My favourite wines tasted last month, in four price brackets.
cheap ‘n cheerful
Tagus Creek, Shiraz & Touriga Nacional Rosé 2013, Portugal
At time of writing certainly the cheapest quality rosé on my radar, on offer at just £4.25 from its normal £6.25 on direct.asda.com – though it is worth checking if this price is available in stores too. From Tejo and bottled under screwcap, it is a pretty deep garnet colour, with lots of sweet and earthy fruit, softer strawberry and some delicate floral nuances. Not the elegant Provençal style, but creamy, crammed with strawberry fruit on the palate, and with firm acidity in the dry finish. It is a real bargain at £4.25 I must say. 86/100. £4.25 on offer, direct.asda.com
under a tenner
Fairview, Darling Chenin Blanc 2013, South Africa
South Africa makes some fabulous Chenin Blanc, especially those producers working with older, unirrigated bush vines. The Paarl estate of Fairview has gone north and towards the Atlantic coast to Darling, like Swartland, one of the trendy newer areas of the Cape for quality wine. And this is a beauty: this is not the richly-oaked and honeyed style of some of the top Chenins, but a much more lime-streaked, intense and vibrantly fresh interpretation. Yes, there is some nutty, mealy character from lees ageing, but really it is the core of lime, cut of acid and yet tiny floral notes of complexity that makes this appealing. Long, fruity, but incisive stuff. £9.50, Slurp.co.uk. Also £8.99 as part of a mixed six form Noble Green, but see all stockists on wine-searcher.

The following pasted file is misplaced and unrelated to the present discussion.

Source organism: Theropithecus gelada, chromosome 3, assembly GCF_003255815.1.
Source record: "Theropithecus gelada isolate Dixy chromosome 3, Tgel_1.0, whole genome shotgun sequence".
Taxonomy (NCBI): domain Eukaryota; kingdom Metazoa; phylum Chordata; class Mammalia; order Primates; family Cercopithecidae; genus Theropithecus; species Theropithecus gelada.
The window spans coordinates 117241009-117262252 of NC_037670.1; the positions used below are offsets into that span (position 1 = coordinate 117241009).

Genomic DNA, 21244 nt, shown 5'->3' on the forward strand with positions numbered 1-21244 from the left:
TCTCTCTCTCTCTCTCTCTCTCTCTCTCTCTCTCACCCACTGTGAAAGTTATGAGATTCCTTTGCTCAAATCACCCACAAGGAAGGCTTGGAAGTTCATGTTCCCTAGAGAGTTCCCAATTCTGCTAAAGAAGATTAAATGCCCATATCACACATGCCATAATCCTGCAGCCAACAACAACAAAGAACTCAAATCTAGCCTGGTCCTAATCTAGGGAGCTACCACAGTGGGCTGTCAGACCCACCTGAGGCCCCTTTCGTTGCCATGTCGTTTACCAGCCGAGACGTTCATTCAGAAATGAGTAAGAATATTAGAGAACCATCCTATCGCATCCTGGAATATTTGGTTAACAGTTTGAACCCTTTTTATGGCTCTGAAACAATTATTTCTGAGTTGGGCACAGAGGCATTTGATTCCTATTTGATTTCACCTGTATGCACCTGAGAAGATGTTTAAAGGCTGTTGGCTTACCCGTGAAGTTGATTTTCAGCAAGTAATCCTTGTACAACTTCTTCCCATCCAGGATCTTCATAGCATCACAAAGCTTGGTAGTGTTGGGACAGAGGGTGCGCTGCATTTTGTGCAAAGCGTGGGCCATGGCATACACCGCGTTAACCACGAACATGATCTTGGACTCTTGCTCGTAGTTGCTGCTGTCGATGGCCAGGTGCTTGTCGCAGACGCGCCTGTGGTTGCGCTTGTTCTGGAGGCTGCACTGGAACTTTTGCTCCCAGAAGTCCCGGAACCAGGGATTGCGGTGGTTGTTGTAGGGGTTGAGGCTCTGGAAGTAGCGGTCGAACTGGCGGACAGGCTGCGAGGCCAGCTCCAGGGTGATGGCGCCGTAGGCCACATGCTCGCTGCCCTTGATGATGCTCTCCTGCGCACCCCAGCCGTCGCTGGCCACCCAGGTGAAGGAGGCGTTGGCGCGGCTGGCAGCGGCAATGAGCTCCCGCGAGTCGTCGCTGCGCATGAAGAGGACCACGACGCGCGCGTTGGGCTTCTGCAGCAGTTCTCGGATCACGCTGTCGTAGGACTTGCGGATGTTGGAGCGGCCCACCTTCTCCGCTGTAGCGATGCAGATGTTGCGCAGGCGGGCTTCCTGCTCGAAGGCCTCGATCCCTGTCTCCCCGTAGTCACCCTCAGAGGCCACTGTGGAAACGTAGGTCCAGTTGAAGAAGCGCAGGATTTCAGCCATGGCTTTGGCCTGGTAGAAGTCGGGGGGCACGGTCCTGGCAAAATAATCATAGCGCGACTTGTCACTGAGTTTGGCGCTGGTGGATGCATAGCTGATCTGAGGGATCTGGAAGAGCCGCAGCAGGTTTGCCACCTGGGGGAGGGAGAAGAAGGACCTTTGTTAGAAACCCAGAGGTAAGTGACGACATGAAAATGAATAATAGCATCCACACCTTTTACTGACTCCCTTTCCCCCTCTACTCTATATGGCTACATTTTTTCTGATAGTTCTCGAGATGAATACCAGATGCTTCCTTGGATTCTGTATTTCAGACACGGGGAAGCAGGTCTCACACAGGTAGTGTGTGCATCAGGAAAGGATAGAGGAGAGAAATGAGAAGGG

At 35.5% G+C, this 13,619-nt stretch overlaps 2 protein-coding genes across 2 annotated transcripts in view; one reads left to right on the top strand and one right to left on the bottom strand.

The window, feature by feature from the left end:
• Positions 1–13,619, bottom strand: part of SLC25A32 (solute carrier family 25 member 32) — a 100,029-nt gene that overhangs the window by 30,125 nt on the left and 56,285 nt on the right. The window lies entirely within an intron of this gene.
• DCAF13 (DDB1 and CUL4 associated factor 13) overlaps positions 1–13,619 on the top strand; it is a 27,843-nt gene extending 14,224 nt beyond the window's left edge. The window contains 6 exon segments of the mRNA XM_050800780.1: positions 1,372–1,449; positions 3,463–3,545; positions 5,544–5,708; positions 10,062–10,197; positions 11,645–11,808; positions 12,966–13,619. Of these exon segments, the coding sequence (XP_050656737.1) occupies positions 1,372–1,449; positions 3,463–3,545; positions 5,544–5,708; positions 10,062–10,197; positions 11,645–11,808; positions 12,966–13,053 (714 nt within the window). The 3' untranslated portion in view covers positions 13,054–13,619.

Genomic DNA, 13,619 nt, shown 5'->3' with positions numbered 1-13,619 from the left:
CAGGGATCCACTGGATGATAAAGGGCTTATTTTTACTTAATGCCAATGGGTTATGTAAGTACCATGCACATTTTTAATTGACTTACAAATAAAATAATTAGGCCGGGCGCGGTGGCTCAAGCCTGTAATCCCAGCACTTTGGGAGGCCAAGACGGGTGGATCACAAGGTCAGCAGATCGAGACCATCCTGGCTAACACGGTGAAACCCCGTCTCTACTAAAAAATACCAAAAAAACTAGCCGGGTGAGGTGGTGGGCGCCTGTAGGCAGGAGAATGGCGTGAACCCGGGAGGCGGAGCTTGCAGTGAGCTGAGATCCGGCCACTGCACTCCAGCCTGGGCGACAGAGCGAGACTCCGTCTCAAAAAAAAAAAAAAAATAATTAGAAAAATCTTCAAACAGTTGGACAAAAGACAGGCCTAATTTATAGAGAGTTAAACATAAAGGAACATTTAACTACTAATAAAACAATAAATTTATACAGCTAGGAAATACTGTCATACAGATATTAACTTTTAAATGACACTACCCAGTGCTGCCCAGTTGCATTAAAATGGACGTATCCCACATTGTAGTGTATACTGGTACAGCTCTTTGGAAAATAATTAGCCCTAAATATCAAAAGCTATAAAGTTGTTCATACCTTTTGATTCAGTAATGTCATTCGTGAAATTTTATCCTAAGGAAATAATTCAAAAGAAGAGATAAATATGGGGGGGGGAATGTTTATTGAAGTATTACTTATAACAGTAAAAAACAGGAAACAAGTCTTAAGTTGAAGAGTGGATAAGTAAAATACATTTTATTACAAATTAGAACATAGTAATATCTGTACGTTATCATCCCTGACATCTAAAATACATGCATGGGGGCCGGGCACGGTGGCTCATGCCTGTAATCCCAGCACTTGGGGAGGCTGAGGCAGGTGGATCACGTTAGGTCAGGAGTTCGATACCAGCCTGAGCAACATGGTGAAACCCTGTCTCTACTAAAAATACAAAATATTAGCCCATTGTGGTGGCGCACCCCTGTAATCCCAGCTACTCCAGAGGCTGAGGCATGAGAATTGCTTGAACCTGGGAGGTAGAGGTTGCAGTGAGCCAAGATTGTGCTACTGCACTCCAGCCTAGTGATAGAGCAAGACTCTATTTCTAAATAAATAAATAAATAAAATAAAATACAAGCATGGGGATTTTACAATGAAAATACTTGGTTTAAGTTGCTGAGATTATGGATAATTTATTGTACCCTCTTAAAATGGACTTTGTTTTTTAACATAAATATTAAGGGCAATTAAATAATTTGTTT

Seven Springs Vineyard, Syrah 2012, South Africa
Seven Springs Syrah was excellent in the previous 2010 vintage, but I confess that this Gold Medal winner is even better and is a hugely promising portent as the vines age. Deep and vibrant in colour, the nose is just gorgeous, the wisp of cracked stone, the slick of black fruit and the background of flowers – violet creams even – white pepper and gentle earthiness. The palate is flooded with ripe, silky black fruit, but not at all jammy or overblown. Despite 14.5% alcohol, this has genuine freshness with a crispness to the tannin and acid framework, and the pin-point precision of the black fruit pushing through in a finely-tuned finish. 92/100. £14.50, bouchonwinebar.com. See all current stockists on wine-searcher.com.
sky’s the limit
M-Wines, Côtes-du-Roussillon Villages by Thomas Raynaud 2011, France
A blend of old vine Grenache and Mouvèdre from Maury, with Syrah from the cooler terroir of St Paul de Fenouillet, winemaker Thomas Raynaud says “Fifty years ago these grapes would have been used in Maury Vin doux Naturel. The vines are 40, 50 and in some cases 60+ years old with intense fruit flavours that deserve to be in a high quality dry wine.” And what quality this has: immediately deep and serious, with a combination of ultra-dark and slick black fruit, cedar and plush vanilla touches of oak and an authentic echo of the garrigue, with spices, delicate floral nuances and lovely herby, grassy nuances. The palate is equally svelte, full and complex, with a raft of sweet black fruit flavour floating over spices, little gamy nuances, sweet, sweet tannins and balanced acidity. It is long, rounded and drinks very smoothly, though Thomas predicts it is five years off of its peak. 93-94/100. £47.00, M-Wines.